I keep bees myself and there is a LOT of misunderstanding about these creatures. First of all, most people can't distinguish between bees and everything else that flies around - like wasps and yellowjackets. It's almost always a wasp or a yellowjacket that is the culprit when someone gets stung, yet everyone says they were stung by a bee! My honeybees are reasonably docile and can't be bothered to sting unless provoked. Yellowjackets and ground hornets will sting for no damn reason at all - you're just walking past and boom! Last year I got badly attacked by ground hornets just because I walked past their hole. On the other hand, I might get no more than one or two stings a year from my own bees, and I'm right in their hive messing with their stuff. They have work to do and unless you get them upset, they mind their own business. Urban bees are not a menace to anyone. They forage in gardens and park spaces and are important for the ecosystem. You'd be surprised at how much there is for a bee to do even in a city environment - look around and you'll see all kinds of flowering stuff everywhere. I don't know what the local by-laws are, but many municipalities do permit beehives on private property as long as they're situated a certain distance from the property line. If anyone gets stung, I imagine it would be a difficult thing to prove where, exactly, that creature came from - a domestic hive or a wild colony. And as I said, most of the time it would have been something other than a bee anyway.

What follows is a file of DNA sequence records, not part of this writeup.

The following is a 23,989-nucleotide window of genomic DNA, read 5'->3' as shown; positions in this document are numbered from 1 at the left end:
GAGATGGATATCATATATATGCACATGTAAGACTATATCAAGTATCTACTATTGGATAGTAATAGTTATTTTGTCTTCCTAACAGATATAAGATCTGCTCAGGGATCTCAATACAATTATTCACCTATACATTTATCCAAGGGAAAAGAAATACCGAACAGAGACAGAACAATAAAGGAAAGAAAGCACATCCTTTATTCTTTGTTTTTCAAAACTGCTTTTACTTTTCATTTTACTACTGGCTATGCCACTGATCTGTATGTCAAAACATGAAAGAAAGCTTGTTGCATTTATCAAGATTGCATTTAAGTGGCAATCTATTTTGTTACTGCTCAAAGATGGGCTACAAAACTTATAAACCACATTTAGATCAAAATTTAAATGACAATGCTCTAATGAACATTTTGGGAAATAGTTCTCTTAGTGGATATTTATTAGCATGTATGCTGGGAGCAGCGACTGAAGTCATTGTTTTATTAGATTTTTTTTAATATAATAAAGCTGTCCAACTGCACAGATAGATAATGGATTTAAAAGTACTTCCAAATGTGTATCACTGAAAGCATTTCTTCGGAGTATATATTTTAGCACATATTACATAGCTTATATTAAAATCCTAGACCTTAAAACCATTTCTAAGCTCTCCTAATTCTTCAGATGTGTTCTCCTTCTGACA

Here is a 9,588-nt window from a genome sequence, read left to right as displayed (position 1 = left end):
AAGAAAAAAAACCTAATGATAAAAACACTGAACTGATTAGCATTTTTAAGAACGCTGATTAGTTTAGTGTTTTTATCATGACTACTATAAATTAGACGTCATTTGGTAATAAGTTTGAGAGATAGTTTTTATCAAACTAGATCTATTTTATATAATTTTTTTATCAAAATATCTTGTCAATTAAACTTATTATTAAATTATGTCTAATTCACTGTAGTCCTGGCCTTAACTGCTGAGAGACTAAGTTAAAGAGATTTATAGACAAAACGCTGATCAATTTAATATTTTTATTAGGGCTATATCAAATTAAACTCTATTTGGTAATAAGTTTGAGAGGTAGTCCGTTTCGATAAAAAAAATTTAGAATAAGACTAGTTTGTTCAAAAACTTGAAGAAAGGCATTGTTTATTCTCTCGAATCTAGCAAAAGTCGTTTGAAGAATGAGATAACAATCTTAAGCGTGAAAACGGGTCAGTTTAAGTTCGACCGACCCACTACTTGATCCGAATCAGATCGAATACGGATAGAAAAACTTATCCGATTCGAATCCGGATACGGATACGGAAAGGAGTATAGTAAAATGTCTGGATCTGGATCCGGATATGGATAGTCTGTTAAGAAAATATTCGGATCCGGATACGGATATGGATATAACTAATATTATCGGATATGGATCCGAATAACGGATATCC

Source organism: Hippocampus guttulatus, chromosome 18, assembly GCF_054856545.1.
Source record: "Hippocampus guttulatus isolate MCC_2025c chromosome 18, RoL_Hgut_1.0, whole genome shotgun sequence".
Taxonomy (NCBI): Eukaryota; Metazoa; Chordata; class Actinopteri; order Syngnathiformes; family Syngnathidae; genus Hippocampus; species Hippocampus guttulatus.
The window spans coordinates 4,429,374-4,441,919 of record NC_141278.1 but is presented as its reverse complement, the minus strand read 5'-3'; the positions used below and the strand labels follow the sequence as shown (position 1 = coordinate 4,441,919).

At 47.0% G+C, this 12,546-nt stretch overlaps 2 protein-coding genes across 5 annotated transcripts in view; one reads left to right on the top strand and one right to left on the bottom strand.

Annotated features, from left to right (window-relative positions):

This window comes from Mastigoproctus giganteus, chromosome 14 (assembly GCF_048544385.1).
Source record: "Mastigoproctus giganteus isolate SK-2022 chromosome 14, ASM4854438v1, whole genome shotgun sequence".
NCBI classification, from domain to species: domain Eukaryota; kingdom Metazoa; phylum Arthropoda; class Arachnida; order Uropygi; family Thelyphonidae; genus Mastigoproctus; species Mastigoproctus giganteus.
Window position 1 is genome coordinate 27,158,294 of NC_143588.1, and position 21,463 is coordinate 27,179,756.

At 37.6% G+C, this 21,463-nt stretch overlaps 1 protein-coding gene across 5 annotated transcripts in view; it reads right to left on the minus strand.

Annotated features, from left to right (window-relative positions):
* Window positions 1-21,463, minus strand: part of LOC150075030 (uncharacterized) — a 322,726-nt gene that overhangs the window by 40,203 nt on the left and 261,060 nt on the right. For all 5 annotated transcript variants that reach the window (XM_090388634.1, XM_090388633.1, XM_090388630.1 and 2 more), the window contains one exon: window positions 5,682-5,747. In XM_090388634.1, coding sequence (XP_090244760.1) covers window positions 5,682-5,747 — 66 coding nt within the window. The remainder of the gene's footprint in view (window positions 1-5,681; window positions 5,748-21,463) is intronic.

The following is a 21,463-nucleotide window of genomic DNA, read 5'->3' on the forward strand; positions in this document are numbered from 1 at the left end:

8. What is available in the US may not be here in Canada. But weirdly enough, I think the dollar store has some thicker napkins in the party section. Some of them are fairly heavily printed, but some may be what you're looking for. We switched to cloth a few years ago and I have come to hate paper napkins - especially those thin, crinkly ones - for anything but a picnic. Had to fight my husband about this - he refused to use the cloth napkins because he said it felt wasteful to make more laundry. We argued. I won.